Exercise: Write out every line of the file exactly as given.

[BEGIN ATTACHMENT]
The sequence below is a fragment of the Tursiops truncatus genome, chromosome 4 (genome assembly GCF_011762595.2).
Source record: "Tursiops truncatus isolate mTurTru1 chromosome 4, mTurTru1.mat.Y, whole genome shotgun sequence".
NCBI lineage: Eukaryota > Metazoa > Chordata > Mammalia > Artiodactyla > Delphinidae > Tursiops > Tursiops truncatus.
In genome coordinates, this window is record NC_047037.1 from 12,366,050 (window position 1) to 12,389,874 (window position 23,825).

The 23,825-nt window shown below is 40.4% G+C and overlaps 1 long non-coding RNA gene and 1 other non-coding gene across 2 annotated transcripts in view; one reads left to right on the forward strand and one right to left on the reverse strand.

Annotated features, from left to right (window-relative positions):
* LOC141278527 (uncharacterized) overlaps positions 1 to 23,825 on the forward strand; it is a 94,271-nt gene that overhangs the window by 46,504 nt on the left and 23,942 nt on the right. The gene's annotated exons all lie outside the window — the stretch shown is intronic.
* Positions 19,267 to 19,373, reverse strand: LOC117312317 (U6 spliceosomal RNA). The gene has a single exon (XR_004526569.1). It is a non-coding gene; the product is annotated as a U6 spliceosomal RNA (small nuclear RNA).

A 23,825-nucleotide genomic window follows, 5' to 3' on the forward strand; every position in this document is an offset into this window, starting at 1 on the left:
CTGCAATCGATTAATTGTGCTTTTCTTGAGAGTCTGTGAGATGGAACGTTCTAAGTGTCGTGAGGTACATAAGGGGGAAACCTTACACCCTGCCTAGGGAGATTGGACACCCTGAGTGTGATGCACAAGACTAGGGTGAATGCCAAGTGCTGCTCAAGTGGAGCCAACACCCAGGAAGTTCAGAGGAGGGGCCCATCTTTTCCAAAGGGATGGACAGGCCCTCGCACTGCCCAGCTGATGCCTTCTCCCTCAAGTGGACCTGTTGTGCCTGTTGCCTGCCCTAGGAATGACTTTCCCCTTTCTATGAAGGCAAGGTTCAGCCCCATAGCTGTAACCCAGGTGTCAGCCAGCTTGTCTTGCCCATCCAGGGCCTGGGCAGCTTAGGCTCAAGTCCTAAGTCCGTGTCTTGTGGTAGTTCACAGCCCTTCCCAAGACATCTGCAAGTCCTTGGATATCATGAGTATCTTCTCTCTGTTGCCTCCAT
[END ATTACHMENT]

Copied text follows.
The sequence below is a fragment of the Tursiops truncatus genome, chromosome 4 (genome assembly GCF_011762595.2).
Source record: "Tursiops truncatus isolate mTurTru1 chromosome 4, mTurTru1.mat.Y, whole genome shotgun sequence".
NCBI lineage: Eukaryota > Metazoa > Chordata > Mammalia > Artiodactyla > Delphinidae > Tursiops > Tursiops truncatus.
In genome coordinates, this window is record NC_047037.1 from 12,366,050 (window position 1) to 12,389,874 (window position 23,825).

The 23,825-nt window shown below is 40.4% G+C and overlaps 1 long non-coding RNA gene and 1 other non-coding gene across 2 annotated transcripts in view; one reads left to right on the forward strand and one right to left on the reverse strand.

Annotated features, from left to right (window-relative positions):
* LOC141278527 (uncharacterized) overlaps positions 1 to 23,825 on the forward strand; it is a 94,271-nt gene that overhangs the window by 46,504 nt on the left and 23,942 nt on the right. The gene's annotated exons all lie outside the window — the stretch shown is intronic.
* Positions 19,267 to 19,373, reverse strand: LOC117312317 (U6 spliceosomal RNA). The gene has a single exon (XR_004526569.1). It is a non-coding gene; the product is annotated as a U6 spliceosomal RNA (small nuclear RNA).

A 23,825-nucleotide genomic window follows, 5' to 3' on the forward strand; every position in this document is an offset into this window, starting at 1 on the left:
CTGCAATCGATTAATTGTGCTTTTCTTGAGAGTCTGTGAGATGGAACGTTCTAAGTGTCGTGAGGTACATAAGGGGGAAACCTTACACCCTGCCTAGGGAGATTGGACACCCTGAGTGTGATGCACAAGACTAGGGTGAATGCCAAGTGCTGCTCAAGTGGAGCCAACACCCAGGAAGTTCAGAGGAGGGGCCCATCTTTTCCAAAGGGATGGACAGGCCCTCGCACTGCCCAGCTGATGCCTTCTCCCTCAAGTGGACCTGTTGTGCCTGTTGCCTGCCCTAGGAATGACTTTCCCCTTTCTATGAAGGCAAGGTTCAGCCCCATAGCTGTAACCCAGGTGTCAGCCAGCTTGTCTTGCCCATCCAGGGCCTGGGCAGCTTAGGCTCAAGTCCTAAGTCCGTGTCTTGTGGTAGTTCACAGCCCTTCCCAAGACATCTGCAAGTCCTTGGATATCATGAGTATCTTCTCTCTGTTGCCTCCAT